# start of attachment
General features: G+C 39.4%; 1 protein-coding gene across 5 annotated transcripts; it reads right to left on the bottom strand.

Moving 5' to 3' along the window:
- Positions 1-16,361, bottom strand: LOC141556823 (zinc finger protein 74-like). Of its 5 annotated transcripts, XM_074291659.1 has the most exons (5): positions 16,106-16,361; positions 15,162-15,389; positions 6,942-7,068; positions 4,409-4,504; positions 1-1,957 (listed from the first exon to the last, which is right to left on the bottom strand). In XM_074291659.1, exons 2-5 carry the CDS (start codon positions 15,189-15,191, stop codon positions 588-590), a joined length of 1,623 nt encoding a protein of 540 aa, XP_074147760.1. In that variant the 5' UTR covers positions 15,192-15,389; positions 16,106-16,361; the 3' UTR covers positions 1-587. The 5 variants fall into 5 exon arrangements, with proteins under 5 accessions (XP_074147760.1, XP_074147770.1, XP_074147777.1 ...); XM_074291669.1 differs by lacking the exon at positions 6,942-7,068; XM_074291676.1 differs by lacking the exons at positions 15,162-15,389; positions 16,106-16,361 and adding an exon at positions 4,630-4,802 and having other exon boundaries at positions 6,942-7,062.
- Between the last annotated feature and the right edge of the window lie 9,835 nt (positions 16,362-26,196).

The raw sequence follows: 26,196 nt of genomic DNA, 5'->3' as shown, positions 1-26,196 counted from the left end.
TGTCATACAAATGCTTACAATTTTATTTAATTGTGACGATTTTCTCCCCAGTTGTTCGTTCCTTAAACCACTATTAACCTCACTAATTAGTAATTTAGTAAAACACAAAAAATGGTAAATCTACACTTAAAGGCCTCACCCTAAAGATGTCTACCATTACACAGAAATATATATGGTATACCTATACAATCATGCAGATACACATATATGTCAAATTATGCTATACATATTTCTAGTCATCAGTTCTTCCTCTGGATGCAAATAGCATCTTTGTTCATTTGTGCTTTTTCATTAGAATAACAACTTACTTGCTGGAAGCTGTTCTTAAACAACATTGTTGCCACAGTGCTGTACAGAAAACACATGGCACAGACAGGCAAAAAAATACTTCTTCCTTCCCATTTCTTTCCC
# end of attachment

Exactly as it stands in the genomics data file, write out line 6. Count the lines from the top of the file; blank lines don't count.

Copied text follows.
TGTCATACAAATGCTTACAATTTTATTTAATTGTGACGATTTTCTCCCCAGTTGTTCGTTCCTTAAACCACTATTAACCTCACTAATTAGTAATTTAGTAAAACACAAAAAATGGTAAATCTACACTTAAAGGCCTCACCCTAAAGATGTCTACCATTACACAGAAATATATATGGTATACCTATACAATCATGCAGATACACATATATGTCAAATTATGCTATACATATTTCTAGTCATCAGTTCTTCCTCTGGATGCAAATAGCATCTTTGTTCATTTGTGCTTTTTCATTAGAATAACAACTTACTTGCTGGAAGCTGTTCTTAAACAACATTGTTGCCACAGTGCTGTACAGAAAACACATGGCACAGACAGGCAAAAAAATACTTCTTCCTTCCCATTTCTTTCCC